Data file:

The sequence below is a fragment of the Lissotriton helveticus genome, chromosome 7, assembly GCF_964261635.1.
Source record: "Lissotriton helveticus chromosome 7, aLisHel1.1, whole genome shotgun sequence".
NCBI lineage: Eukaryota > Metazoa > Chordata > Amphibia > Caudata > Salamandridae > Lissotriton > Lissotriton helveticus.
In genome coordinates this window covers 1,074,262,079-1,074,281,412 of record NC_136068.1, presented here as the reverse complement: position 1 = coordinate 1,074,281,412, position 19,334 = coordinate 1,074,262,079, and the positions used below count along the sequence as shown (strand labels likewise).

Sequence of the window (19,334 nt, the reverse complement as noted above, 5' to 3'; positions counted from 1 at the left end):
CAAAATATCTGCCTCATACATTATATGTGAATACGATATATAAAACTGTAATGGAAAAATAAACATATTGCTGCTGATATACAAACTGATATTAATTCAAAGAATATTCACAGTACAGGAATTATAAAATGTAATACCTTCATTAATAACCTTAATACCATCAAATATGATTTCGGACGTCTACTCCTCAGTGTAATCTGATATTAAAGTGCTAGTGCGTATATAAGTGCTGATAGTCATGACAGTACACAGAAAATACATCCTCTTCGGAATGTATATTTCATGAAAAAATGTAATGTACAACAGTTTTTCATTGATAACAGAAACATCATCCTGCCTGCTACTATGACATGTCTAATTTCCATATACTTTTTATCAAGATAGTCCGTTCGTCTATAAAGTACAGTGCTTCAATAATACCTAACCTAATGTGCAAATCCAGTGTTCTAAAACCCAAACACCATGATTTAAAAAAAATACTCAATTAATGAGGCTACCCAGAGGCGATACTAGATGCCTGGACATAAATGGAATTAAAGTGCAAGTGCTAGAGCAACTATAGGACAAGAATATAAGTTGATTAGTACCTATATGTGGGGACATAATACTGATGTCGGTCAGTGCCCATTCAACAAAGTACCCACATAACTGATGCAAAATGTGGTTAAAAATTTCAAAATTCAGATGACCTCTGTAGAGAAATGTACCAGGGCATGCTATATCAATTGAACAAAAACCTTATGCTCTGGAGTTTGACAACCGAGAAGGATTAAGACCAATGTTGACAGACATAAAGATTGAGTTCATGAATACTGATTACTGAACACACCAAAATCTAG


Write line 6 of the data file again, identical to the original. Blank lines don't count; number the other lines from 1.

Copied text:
CAAAATATCTGCCTCATACATTATATGTGAATACGATATATAAAACTGTAATGGAAAAATAAACATATTGCTGCTGATATACAAACTGATATTAATTCAAAGAATATTCACAGTACAGGAATTATAAAATGTAATACCTTCATTAATAACCTTAATACCATCAAATATGATTTCGGACGTCTACTCCTCAGTGTAATCTGATATTAAAGTGCTAGTGCGTATATAAGTGCTGATAGTCATGACAGTACACAGAAAATACATCCTCTTCGGAATGTATATTTCATGAAAAAATGTAATGTACAACAGTTTTTCATTGATAACAGAAACATCATCCTGCCTGCTACTATGACATGTCTAATTTCCATATACTTTTTATCAAGATAGTCCGTTCGTCTATAAAGTACAGTGCTTCAATAATACCTAACCTAATGTGCAAATCCAGTGTTCTAAAACCCAAACACCATGATTTAAAAAAAATACTCAATTAATGAGGCTACCCAGAGGCGATACTAGATGCCTGGACATAAATGGAATTAAAGTGCAAGTGCTAGAGCAACTATAGGACAAGAATATAAGTTGATTAGTACCTATATGTGGGGACATAATACTGATGTCGGTCAGTGCCCATTCAACAAAGTACCCACATAACTGATGCAAAATGTGGTTAAAAATTTCAAAATTCAGATGACCTCTGTAGAGAAATGTACCAGGGCATGCTATATCAATTGAACAAAAACCTTATGCTCTGGAGTTTGACAACCGAGAAGGATTAAGACCAATGTTGACAGACATAAAGATTGAGTTCATGAATACTGATTACTGAACACACCAAAATCTAG